Friday, June 26, 2009
Rafael Efrat (California State University-Northridge, College of Business and Economics) has published The Tax Burden and the Propensity of Small-Business Entrepreneurs to File For Bankruptcy, 4 Hastings Bus. L.J. 175 (2008). Here is the Conclusion:
Consistent with the growing tax burden on small-business owners, as well as the growing body of evidence linking higher tax burden with limited entrepreneurial growth and higher closure rates, this study has found that tax problems constitute an important reason for bankruptcy filings for a sizable number of entrepreneurs. Interestingly, those entrepreneurs that attribute their business collapse to tax problems do not come from disadvantageous background. Instead, the average entrepreneur in the bankruptcy sample that has faulted tax problems for his financial woes was typically older male, white, native-born, well-educated and an experienced business owner. Nonetheless, the typical entrepreneur with tax problem in the bankruptcy sample was facing enormously higher debt burden with more than five times as much debts as other entrepreneurs in the bankruptcy sample.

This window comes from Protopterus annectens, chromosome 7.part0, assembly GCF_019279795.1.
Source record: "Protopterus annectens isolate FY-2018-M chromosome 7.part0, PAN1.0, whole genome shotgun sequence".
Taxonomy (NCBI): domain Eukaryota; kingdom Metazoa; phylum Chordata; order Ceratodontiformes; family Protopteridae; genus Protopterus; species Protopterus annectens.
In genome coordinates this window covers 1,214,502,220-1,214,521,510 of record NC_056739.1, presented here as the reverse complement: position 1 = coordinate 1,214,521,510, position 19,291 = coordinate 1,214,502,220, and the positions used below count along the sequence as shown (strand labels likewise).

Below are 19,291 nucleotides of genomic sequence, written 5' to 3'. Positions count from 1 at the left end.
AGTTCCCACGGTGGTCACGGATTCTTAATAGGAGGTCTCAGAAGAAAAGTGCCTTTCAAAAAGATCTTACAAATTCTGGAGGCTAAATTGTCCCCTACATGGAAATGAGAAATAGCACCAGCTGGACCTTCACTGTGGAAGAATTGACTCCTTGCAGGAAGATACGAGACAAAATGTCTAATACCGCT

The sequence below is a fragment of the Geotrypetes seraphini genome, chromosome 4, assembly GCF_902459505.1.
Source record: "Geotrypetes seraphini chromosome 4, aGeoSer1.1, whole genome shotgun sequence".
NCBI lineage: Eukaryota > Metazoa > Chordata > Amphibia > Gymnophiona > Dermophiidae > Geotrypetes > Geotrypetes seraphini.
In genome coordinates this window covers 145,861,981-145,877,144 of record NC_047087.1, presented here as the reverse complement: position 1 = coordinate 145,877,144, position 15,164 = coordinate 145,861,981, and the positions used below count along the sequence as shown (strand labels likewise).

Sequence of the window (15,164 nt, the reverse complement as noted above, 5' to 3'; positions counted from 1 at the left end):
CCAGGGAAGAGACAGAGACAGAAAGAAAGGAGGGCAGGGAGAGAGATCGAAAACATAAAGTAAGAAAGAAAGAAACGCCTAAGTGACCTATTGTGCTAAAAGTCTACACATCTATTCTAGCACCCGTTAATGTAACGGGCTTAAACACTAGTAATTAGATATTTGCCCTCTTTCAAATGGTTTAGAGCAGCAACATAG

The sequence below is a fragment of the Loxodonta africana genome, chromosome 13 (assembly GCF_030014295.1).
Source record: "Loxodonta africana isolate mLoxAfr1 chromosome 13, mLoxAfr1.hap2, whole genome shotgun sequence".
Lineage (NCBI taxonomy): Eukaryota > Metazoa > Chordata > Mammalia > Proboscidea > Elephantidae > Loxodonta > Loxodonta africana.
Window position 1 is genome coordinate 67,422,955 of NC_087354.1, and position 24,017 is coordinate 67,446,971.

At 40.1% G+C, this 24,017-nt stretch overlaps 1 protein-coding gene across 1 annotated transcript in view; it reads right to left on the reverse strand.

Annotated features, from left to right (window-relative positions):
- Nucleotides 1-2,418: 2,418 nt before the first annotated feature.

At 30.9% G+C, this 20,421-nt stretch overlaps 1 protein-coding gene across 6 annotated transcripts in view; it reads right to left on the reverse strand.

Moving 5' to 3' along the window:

While this study confirmed the prevalence of tax problems as a cause of business failure, it did not ascertain the exact nature of the tax problems faced by many of these entrepreneurs in bankruptcy. Future research might explore the pervasiveness and the nature of tax debts among bankruptcy petitioners; ascertain the amount of tax debt bankruptcy entrepreneurs typically report at the time of bankruptcy filing; identify the tax burden at the time of bankruptcy filing relative to outstanding debt and income of the petitioners; and determine the characteristics of bankruptcy petitioners that tend to report tax obligations.